Winner-take-all voting systems (among which are plurality and two-round runoff systems) hold as their central tenet that representation should be awarded to the candidates who receive the most votes. That principle may seem fair enough: everyone gets to vote, and the top vote-getters win. And certainly a candidate who wins likely will share many of the same ideas and values as the largest voting block in his or her constituency.
One clear downside to winner-take-all voting, however, is that losing candidates win nothing, even if they win substantial numbers of votes. In a two-candidate race, it is possible for 49.9% of voters to receive no representation. In a three-candidate race, that number can climb to 66.6% - much more than half the electorate can actually oppose the candidate who has earned the right to "represent" it. Examples of such "plurality" victories are common. Richard Nixon and Bill Clinton earned less than 45% of the vote in their initial presidential victories, and several American governors have been elected with less than 40% in the 1990’s. In some nations such as Russia and Papua New Guinea, the number of candidacies have multiplied such that district elections regularly are won with less than 20% of votes.
The leap of faith made by advocates of winner-take-all systems is that supporters of losing candidates will be duly represented by either the candidate who wins, even if that candidate is their ideological opposite, or by candidates elected elsewhere. They also must believe that voters’ opinions can be neatly boiled into two basic options, as typically happens in competitive winner-take-all elections in the United States.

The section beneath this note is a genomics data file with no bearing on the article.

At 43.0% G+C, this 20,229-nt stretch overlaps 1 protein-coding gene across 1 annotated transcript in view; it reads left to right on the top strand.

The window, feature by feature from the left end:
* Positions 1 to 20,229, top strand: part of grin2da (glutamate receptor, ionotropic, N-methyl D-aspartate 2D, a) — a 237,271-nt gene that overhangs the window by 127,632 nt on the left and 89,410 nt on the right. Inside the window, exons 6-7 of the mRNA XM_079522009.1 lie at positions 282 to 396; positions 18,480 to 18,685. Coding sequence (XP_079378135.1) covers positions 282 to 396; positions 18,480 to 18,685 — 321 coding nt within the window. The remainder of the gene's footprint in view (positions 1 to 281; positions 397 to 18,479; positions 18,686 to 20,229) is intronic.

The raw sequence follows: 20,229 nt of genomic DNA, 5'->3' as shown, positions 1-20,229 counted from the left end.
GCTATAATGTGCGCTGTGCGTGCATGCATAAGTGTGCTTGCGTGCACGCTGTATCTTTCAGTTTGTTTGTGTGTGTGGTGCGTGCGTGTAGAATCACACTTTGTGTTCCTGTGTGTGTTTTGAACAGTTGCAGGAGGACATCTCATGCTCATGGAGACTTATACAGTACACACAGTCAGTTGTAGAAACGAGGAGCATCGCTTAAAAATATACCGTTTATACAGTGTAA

By contrast, full representation voting systems allow like-minded groupings of voters to elect representatives to a government in direct proportion to their relative support within a multi-seat constituency. Proportional systems are designed to allocate 10% of the seats to a parties or a slate of candidates that wins 10% of the vote, 25% of the seats to those taking 25% of the vote and a majority of the seats to those winning a majority of the vote. Contrast that last example with the winner-take-all system, in which a majority of the vote can win 100% of the representation, and one begins to understand the fundamental difference between the two types of system.
Advocates of full voting systems propose that the legislature should be more like a mirror of the population, with majority and minority viewpoints represented. Note that full representation advocates still very much believe in majority rule: because full systems accurately translate the popular vote into representation, candidates or parties with the greatest support should obtain the largest share of seats in a legislature.
In fact, studies have shown that governments elected by full representation are more likely to produce policies that are in line with the "will of the majority." There are three major reasons for this tendency. First, when more voters have representation at the policy-making table, a majority in the legislature is more likely to be grounded in a majority of the electorate than when many voters are cut out of representation. Second, when political groupings can form and run candidates from across the spectrum, voters can more precisely define their representation. Third, that increased representation of viewpoints across the spectrum can lead to fuller discussion of important issues, thereby allowing majority interests to be better articulated and defined.